Under newly proposed hazardous liquid pipeline safety regulations, the US Pipeline and Hazardous Materials Safety Administration would require pipelines to have leak-detection systems and timelines for inspecting affected segments following an extreme weather event or natural disaster, the US Department of Transportation agency said.
The Oct. 1 proposal, PHMSA said, also would require pipeline operators to conduct yearly evaluations of implemented protection measures in heavily populated and other high-consequence areas and take additional steps where necessary.
The proposal also would set a deadline for operators to use internal inspection tools where possible for any new and replaced pipeline that could affect an HCA, PHMSA said. It will accept written comments through Jan. 8, 2016.
The proposed rule would change significantly the way operators manage risk and improve safety along the nearly 200,000 miles of US hazardous liquids pipelines, PHMSA Administrator Marie Therese Dominguez said.
“The new requirements would strengthen the standards that determine how operators repair aging and high-risk infrastructure, increase the quality and frequency of tests that assess the condition of pipelines, and require that all hazardous liquid pipelines have a system to detect leaks,” she said.
PHMSA said the proposed regulations include an increased focus on a data and risk informed pipeline safety approach by requiring operators to integrate available data, including information on the operating environment, pipeline condition, and known manufacturing and construction defects.
Less than $100 million/year
The proposed rule is a significant action under DOT’s regulatory policies and procedures, but is not economically significant under Executive Orders 12866 and 13563 because the estimated annual impact is less than $100 million, Econometrica Inc. of Bethesda, Md., said in a preliminary regulatory impact analysis it prepared for PHMSA.
The agency said the proposal addresses four congressional mandates, two National Transportation Safety Board recommendations, and a Government Accountability Office recommendation that PHMSA gather information and incident history for onshore hazardous liquid gathering lines to determine if stronger regulations are needed.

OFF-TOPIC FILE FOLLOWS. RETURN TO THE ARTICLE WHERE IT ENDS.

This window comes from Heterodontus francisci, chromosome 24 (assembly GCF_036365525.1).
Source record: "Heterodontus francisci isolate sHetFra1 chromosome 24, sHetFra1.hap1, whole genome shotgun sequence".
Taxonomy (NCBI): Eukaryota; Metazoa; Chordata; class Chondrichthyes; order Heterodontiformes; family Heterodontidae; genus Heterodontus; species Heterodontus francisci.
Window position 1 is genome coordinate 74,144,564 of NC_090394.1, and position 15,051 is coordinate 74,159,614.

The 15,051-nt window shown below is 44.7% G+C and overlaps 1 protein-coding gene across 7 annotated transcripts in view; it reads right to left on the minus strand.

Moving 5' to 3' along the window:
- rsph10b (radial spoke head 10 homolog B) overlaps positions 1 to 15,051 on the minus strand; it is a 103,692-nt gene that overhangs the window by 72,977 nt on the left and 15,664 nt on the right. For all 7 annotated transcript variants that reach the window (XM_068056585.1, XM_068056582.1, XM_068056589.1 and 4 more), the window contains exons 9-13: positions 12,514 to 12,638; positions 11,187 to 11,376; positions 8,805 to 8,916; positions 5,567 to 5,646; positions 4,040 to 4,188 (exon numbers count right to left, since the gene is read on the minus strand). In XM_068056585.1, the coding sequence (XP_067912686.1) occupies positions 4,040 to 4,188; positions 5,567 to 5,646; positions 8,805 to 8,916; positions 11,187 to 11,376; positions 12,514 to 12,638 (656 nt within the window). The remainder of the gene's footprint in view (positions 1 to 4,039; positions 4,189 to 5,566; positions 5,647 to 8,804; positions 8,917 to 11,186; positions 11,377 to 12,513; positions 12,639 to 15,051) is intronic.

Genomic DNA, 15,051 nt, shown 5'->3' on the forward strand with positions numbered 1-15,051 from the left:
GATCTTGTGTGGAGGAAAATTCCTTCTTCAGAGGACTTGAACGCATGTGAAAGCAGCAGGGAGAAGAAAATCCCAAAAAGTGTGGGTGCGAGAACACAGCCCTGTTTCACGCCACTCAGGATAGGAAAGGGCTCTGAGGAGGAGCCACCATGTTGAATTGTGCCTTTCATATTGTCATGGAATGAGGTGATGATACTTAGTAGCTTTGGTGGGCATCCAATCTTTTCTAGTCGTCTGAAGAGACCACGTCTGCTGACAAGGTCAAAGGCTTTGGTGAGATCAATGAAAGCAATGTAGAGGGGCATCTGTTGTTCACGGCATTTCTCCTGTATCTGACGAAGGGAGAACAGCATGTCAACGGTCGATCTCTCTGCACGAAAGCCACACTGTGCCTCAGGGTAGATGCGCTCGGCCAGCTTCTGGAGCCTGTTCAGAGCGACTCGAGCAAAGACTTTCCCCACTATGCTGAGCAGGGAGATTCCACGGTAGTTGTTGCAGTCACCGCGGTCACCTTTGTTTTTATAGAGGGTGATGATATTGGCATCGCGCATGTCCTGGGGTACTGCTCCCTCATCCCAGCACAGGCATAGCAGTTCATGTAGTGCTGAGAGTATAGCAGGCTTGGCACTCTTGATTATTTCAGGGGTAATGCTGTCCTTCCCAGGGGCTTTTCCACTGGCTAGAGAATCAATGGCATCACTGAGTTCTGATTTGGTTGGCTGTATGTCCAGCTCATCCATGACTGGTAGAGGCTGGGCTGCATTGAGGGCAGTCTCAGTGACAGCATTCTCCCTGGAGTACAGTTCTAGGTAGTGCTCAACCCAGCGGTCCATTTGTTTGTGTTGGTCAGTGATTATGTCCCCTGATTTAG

Oil industry pipeline groups responded that they would continue to actively support safety improvement efforts. “We are always looking for new ways to enhance an already safe industry,” American Petroleum Institute Midstream Group Director Robin Rorick said. “We need a practical pipeline safety rule for hazardous liquids that will complement industry’s strong safety standards.”
Rorick said API’s recently issued Recommended Practice 1173 is a prime example of industry efforts to keep safe operations liquid pipelines’ number one priority (OGJ Online, July 8, 2015). RP 1172 builds on existing safety requirements to further monitor and measure the effectiveness of pipeline activities with a “plan, do, check, and act” philosophy that requires periodic reviews and applies changes or corrections to activities as needed, Rorick said.
Carl Weimer, executive director of the Pipeline Safety Trust in Bellingham, Wash., said the advocacy group was happy to see PHMSA propose new pipeline safety regulations. He also expressed disappointment that the agency waited nearly 5 years to act since the 2011 Pipeline Safety Reauthorization Act became law because the proposals do not address many concerns arising from recent spills.
“Requiring leak detection is good, but without a standard to define how such systems need to perform the requirement is nearly meaningless,” Weimer said. “Requiring inspection of pipelines after major flooding and weather events is a good idea, but we had hoped that PHMSA would also require proactive efforts to prevent spills from pipelines before such events occur.”
Weimer also applauded proposing that more pipelines use smart pigs, but questioned allowing lines that already are 50-60 years old another 20 years to make these needed improvements.
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